More important for adult designers are the two days before. T&GCon is the toy industry’s preeminent, most comprehensive conference available to toy and game inventors and seasoned industry professionals. Since 2006, T&GCon has brought together the nation’s leading toy and game industry experts and the independent inventing community for two days of invaluable networking and educational opportunities. If you’ve ever dreamed of getting a toy or game seen by a company – or better yet, produced, this is the place to be. I attended their first con ten years ago and a number since then – and learned so much it is incredible. Round table discussions, one – on – one chats with key decision makers, who can help guide you or potentially bring your designs back for further review, networking… plus an all around great time with some fabulously creative people.

And after a number of years attending T&G, Toy Fair, etc and having the good fortune to have licensed my 3-D Outdoor Chalk line to Crayola, the week opens up another unique opportunity. I-Spi, the International Summit for Professional Inventors, layers on top of T&Gcon with special events for recognized inventors in the community. Not only will we all get to hear the wishlists from the major toy and game companies and attend advanced workshops, but we’ll get some face time to pitch ideas too.

I can’t wait to trot out my new babies. Who knows, maybe next year you’ll see one of them on shelves for the Holidays. And that is why I am plugging away, working by gaslight, praying for the power to come back on.

Wish me luck – on either front!

Why I Can’t Wear Sunglasses. A Writer’s Epiphany.

I won’t wear sunglasses. Never could. I’m just not cool enough.

It’s funny how certain items and words become layered with meanings in the collective conscious. And for one reason or another, I’ve always associated wearing sunglasses with motorcycles, celebrities and rock stars. Trying on a pair left me feeling like a poser. Sure, it’s ridiculous. I’m well aware. But I’ve just never felt comfortable in them.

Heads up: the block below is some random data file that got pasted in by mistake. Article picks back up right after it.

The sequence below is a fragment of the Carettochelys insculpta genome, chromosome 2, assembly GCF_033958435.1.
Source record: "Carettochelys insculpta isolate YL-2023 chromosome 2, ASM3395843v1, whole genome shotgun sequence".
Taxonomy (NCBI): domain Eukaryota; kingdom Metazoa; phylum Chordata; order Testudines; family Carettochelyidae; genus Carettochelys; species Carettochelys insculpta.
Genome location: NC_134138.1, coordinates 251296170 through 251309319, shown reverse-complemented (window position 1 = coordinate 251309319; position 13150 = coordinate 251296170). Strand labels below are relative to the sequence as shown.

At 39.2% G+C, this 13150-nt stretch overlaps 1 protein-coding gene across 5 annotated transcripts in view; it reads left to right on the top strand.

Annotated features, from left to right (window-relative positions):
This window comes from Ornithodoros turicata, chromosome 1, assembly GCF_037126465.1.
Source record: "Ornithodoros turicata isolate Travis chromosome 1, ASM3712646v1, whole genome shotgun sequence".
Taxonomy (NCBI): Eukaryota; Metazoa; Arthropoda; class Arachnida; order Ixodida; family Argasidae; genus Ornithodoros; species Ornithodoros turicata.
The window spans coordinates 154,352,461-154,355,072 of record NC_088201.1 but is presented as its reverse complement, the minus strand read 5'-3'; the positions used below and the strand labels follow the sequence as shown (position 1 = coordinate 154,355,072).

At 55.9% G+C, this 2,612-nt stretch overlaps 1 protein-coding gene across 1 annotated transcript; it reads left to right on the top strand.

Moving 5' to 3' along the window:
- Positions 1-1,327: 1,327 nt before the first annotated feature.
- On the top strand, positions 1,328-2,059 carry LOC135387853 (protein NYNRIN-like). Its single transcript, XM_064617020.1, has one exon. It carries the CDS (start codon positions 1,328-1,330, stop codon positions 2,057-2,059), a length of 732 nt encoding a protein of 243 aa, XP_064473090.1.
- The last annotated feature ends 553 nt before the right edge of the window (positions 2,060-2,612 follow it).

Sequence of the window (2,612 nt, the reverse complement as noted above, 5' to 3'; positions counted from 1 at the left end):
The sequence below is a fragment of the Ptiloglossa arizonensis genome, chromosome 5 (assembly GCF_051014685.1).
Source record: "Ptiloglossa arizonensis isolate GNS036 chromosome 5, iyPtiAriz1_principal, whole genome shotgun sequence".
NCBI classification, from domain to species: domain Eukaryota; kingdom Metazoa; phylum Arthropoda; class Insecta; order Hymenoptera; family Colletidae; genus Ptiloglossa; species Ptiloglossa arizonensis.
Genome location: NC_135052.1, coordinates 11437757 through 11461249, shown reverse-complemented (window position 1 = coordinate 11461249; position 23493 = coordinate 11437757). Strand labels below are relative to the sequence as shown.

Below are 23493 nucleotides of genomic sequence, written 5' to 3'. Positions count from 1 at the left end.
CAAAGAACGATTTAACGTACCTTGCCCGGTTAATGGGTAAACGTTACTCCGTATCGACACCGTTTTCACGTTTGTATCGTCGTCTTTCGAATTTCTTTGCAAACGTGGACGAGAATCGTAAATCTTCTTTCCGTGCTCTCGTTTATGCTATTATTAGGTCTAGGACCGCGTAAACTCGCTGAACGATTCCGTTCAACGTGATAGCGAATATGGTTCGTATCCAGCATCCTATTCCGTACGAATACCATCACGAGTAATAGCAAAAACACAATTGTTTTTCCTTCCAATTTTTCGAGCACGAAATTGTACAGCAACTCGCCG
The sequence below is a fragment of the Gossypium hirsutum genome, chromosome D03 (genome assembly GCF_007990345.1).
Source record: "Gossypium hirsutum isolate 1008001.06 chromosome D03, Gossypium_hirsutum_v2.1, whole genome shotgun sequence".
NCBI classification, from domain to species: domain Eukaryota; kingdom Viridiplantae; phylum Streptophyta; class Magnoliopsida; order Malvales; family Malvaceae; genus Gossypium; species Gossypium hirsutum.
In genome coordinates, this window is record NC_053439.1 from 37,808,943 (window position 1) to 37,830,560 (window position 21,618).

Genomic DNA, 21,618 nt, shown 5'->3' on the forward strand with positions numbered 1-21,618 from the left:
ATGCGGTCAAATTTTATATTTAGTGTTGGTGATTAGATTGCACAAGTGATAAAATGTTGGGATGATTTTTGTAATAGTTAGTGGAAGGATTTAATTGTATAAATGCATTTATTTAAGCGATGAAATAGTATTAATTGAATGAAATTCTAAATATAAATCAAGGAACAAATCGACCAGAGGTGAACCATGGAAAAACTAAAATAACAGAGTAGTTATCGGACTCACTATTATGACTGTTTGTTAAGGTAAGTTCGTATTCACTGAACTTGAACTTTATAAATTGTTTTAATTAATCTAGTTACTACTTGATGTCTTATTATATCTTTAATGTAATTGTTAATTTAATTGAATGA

Honestly, I’ve always felt the same twinge when describing myself as a writer. Not that I don’t qualify. I write all the time. I even get paid for it. It’s just that when I think of a WRITER, my mind immediately leaps to Hemingway, Emily Dickenson, Kafka… you know, Writers.

You want to have fun? Do a web search for images of ‘writers.’ Never mind; I’ll save you the time. This is what you’ll find…

Half-crazed madmen. Suffering infuses their every word. Writing is pain, an obligation, a compulsion that tears at them. They chain-smoke their way through writer’s block, struggle with the weight of the world on their shoulders… you know, Writers.

A lot of the writers I’ve known have talked about it in the same way. Writing was a struggle. It was emotionally draining on them. All I could think of in response was, Sounds awful. Why the hell would anyone want to be a writer?

Yet, here I am, writing away and having a blast. I look forward to it. As I write, it is almost as though I’m reading the book for the first time. The characters surprise me. The story keeps charging forward, twisting and turning in ways I hadn’t expected. I’m just trying to keep up half the time. I set the stage, but the characters decide what happens and shape the events. They certainly seem to know the story better than I do, so I just let them go. It’s fun.

Clearly, I am doing it wrong. I’m just not this dude.

All of which makes calling myself a writer feel like wearing an ill-fitting shoe. Not only does it pinch my toes, it looks ridiculously out of place on my foot.